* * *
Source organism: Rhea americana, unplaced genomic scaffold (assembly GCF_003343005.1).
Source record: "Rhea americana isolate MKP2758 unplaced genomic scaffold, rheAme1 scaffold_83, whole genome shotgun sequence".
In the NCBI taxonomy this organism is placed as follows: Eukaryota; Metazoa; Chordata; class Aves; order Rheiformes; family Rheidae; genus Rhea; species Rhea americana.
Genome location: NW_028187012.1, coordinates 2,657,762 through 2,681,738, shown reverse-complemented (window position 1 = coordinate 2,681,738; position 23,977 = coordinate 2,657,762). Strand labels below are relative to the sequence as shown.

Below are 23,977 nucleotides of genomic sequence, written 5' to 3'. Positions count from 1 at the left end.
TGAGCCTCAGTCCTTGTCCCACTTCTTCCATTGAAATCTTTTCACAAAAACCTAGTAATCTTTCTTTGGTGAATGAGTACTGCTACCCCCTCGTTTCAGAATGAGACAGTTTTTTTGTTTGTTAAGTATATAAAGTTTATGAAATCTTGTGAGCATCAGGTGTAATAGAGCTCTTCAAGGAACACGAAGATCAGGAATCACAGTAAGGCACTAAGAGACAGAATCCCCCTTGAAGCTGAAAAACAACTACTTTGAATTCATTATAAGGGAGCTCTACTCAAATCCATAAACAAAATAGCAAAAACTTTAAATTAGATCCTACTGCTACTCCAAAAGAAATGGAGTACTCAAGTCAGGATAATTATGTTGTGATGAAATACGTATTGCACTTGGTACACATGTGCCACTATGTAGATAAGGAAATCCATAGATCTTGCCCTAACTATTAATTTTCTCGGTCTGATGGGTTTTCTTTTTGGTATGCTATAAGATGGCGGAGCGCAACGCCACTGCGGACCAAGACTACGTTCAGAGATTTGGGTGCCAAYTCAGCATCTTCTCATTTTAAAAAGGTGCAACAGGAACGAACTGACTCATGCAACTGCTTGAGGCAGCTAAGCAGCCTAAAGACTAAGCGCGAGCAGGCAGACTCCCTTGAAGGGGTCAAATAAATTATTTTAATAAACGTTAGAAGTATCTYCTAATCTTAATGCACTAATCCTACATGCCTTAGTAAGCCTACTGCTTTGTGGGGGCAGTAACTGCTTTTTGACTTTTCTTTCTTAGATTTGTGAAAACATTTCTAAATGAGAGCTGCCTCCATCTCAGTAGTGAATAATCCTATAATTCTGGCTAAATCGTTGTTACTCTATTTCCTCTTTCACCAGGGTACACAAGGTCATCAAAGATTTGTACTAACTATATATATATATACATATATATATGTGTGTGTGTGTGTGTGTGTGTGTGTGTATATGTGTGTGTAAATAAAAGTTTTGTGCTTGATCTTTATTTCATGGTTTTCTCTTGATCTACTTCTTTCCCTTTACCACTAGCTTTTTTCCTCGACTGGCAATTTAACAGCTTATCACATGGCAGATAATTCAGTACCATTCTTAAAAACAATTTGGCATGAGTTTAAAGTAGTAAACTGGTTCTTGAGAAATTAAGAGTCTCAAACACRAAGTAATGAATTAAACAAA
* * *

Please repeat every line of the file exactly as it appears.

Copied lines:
Source organism: Rhea americana, unplaced genomic scaffold (assembly GCF_003343005.1).
Source record: "Rhea americana isolate MKP2758 unplaced genomic scaffold, rheAme1 scaffold_83, whole genome shotgun sequence".
In the NCBI taxonomy this organism is placed as follows: Eukaryota; Metazoa; Chordata; class Aves; order Rheiformes; family Rheidae; genus Rhea; species Rhea americana.
Genome location: NW_028187012.1, coordinates 2,657,762 through 2,681,738, shown reverse-complemented (window position 1 = coordinate 2,681,738; position 23,977 = coordinate 2,657,762). Strand labels below are relative to the sequence as shown.

Below are 23,977 nucleotides of genomic sequence, written 5' to 3'. Positions count from 1 at the left end.
TGAGCCTCAGTCCTTGTCCCACTTCTTCCATTGAAATCTTTTCACAAAAACCTAGTAATCTTTCTTTGGTGAATGAGTACTGCTACCCCCTCGTTTCAGAATGAGACAGTTTTTTTGTTTGTTAAGTATATAAAGTTTATGAAATCTTGTGAGCATCAGGTGTAATAGAGCTCTTCAAGGAACACGAAGATCAGGAATCACAGTAAGGCACTAAGAGACAGAATCCCCCTTGAAGCTGAAAAACAACTACTTTGAATTCATTATAAGGGAGCTCTACTCAAATCCATAAACAAAATAGCAAAAACTTTAAATTAGATCCTACTGCTACTCCAAAAGAAATGGAGTACTCAAGTCAGGATAATTATGTTGTGATGAAATACGTATTGCACTTGGTACACATGTGCCACTATGTAGATAAGGAAATCCATAGATCTTGCCCTAACTATTAATTTTCTCGGTCTGATGGGTTTTCTTTTTGGTATGCTATAAGATGGCGGAGCGCAACGCCACTGCGGACCAAGACTACGTTCAGAGATTTGGGTGCCAAYTCAGCATCTTCTCATTTTAAAAAGGTGCAACAGGAACGAACTGACTCATGCAACTGCTTGAGGCAGCTAAGCAGCCTAAAGACTAAGCGCGAGCAGGCAGACTCCCTTGAAGGGGTCAAATAAATTATTTTAATAAACGTTAGAAGTATCTYCTAATCTTAATGCACTAATCCTACATGCCTTAGTAAGCCTACTGCTTTGTGGGGGCAGTAACTGCTTTTTGACTTTTCTTTCTTAGATTTGTGAAAACATTTCTAAATGAGAGCTGCCTCCATCTCAGTAGTGAATAATCCTATAATTCTGGCTAAATCGTTGTTACTCTATTTCCTCTTTCACCAGGGTACACAAGGTCATCAAAGATTTGTACTAACTATATATATATATACATATATATATGTGTGTGTGTGTGTGTGTGTGTGTGTGTATATGTGTGTGTAAATAAAAGTTTTGTGCTTGATCTTTATTTCATGGTTTTCTCTTGATCTACTTCTTTCCCTTTACCACTAGCTTTTTTCCTCGACTGGCAATTTAACAGCTTATCACATGGCAGATAATTCAGTACCATTCTTAAAAACAATTTGGCATGAGTTTAAAGTAGTAAACTGGTTCTTGAGAAATTAAGAGTCTCAAACACRAAGTAATGAATTAAACAAA